Wednesday, December 19, 2007

Emmy Darko

We've had Donnie Darko for over a month, waiting to watch it until we felt we had time to spare to commit to a "weird" movie. One of my most passionate students in my film analysis class last year recommended it, and it finally arrived from our queue. However, with my finishing my degree and Pat finishing the basement, it's just been sitting on the shelf. My student had said it's "craaaazy", but "reeeaalllly good". And I think I agree.

It's just weird. Really. Really weird. And yet, it is beautiful, scary, and deeply thought-provoking. I really recommend it. The movie makes you contemplate death and what it can mean to others (among a host of other things), which is why I've once again realized how easily I can imagine people dying. Well, that, and the fact that we did *almost* die while watching it.

Okay, so that's a ridiculous exaggeration, but in my mind, we were inches from certain death. With only about ten minutes left in the movie, when its intensity has built and built and is exploding in a reverse montage sequence that had us thinking "huh?", we were suddenly overcome with the piercing sound of a smoke alarm. The one above our heads was not going off, so we realized it was not the smoke alarm, it was the carbon monoxide detector. This particular model also measures gas leaks, and since it was about 8 feet from the furnace and we have been doing construction down there, we had cause for concern. It didn't stop. Although we didn't feel nauseous or smell gas, we called Centerpoint, just because this had never happened before. A smoke alarm goes off, and all you have to do is think, "well, darn, I burned the cookies", but when a carbon monoxide detector's gas alarm goes off, you worry. They figured it best to come out.

Before gas man came to the rescue, I had so many thoughts and visions of our impending deaths, it was ridiculous. I even said to Patrick, "well, if the house does explode, we'd most likely both die, so it would be okay." I wondered if the dogs would die, too, and if not, who would take care of them? Who would teach my classes if my house exploded? I envisioned, like from the movies, the slow motion sudden explosion. I poured a glass of wine and ate a piece of leftover cheesecake. If I was going to die, I was going to die happy. There was no time for sex, what with the gas man on his way over and all. When I was sitting talking to Neisha, still waiting for the gas man (this all took place in about a ten minute time span, by the way), I said something like, "in case we die...", and she said, "you're a little obsessed about death, huh?" Yeah. I am. A lot. But I'm not sure it's incredibly unhealthy. Or healthy.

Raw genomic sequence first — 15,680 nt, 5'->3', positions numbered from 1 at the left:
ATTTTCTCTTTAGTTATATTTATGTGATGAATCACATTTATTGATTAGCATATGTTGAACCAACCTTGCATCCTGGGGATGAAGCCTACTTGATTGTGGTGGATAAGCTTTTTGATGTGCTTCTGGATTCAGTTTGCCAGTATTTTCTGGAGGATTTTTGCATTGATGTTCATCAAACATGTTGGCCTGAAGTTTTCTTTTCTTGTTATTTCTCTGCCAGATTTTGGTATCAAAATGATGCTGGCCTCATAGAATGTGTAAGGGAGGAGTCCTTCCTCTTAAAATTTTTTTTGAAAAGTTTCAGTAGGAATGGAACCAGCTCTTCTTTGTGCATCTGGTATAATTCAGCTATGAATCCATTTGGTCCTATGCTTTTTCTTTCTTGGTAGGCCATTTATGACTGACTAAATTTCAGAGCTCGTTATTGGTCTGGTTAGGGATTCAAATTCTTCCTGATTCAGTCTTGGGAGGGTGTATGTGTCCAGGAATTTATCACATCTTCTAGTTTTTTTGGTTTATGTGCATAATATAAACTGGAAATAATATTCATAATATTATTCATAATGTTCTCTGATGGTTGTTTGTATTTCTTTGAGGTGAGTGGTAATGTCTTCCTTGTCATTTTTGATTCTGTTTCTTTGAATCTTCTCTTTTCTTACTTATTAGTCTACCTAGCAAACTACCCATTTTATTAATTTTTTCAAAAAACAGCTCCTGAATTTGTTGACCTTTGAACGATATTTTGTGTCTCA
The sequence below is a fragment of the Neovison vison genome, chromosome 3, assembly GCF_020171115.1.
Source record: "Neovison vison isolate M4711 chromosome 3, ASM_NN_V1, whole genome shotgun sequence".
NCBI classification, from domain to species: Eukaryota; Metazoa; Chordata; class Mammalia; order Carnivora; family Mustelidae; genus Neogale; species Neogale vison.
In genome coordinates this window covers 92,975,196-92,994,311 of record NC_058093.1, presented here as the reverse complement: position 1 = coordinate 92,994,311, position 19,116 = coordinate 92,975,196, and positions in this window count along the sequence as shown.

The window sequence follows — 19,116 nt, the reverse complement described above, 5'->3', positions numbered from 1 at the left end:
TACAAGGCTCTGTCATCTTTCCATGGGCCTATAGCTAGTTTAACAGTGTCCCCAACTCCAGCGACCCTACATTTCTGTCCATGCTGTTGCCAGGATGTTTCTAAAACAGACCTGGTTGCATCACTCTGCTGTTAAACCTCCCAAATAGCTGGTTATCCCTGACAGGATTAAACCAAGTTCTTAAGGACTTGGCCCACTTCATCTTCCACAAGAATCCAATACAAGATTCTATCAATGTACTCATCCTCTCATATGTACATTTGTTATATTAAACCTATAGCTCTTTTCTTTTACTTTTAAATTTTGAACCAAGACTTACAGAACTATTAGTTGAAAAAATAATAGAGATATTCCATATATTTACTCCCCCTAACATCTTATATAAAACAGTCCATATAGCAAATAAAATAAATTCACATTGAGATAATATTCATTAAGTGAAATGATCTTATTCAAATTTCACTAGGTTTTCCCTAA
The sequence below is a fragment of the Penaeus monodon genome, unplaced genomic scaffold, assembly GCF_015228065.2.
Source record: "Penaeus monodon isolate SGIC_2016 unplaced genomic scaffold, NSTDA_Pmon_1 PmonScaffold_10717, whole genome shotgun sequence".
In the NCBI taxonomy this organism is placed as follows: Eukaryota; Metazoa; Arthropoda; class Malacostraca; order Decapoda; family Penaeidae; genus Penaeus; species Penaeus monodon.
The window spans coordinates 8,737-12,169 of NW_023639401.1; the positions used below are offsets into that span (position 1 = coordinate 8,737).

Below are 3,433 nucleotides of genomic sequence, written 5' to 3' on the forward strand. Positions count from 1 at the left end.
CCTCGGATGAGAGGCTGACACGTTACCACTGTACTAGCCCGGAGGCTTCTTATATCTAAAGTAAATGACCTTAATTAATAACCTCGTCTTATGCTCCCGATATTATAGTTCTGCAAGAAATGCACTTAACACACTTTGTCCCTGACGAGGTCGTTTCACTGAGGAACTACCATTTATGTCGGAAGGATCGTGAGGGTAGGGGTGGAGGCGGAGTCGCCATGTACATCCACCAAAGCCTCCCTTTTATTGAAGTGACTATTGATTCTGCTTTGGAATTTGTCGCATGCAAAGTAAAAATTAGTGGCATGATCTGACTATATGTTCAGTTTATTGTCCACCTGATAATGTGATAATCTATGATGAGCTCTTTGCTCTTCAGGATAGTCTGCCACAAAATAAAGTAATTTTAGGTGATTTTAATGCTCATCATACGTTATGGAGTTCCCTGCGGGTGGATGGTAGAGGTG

Like the intentions of Donnie Darko, it is an enigma. And I'm okay with that.

Of course, the gas man came and checked it out. It was a false alarm. Apparently this is common with the model we have (which I don't believe because it has never happened before...what triggered it?). Exhale, we are not dead. But we might die tomorrow. We finished the movie and went to bed. Still alive.

Tuesday, December 11, 2007

Master Me

A happy dance. A little kick, a little wiggle, and some jazz hands. I may have yelled “last class EVER!” more than once. Perhaps I cranked the tunes and did a little head-banging on the drive home. A glass of pinot grigio with my husband before bed. Treats for my class; a thank-you gift for my advisor; a party on Saturday.

Ahhhhhhh, celebration.

I told my students I may very well be a more pleasant person from now on (not that I’m horrid currently). I think this idea will transfer to all areas of my life, however, as I have been in graduate school now for over four years. Nine semesters. I have been in school for my entire teaching career. I have been in school during my entire relationship with my husband (which also reached a milestone yesterday: three years since our first date). I could possibly be a new person with less stress and more time. I wonder what that will look like…

See you Saturday, friends. Thanks for your support. You can call me Master.

Friday, December 7, 2007

66 years ago:

This documentary states approximately 1,000 WWII veterans die each day.

The WWII Memorial in our nation’s capital was dedicated on May 29, 2004.

The Pearl Harbor Memorial was dedicated on Memorial Day 1962.
September 11th has already started to pass by unnoticed by some a mere 6 years after the tragedy. December 7th has been significant for 66 years. We should always remember, so we never forget. We are the most powerful nation in the world, but that makes us ridiculously vulnerable as well.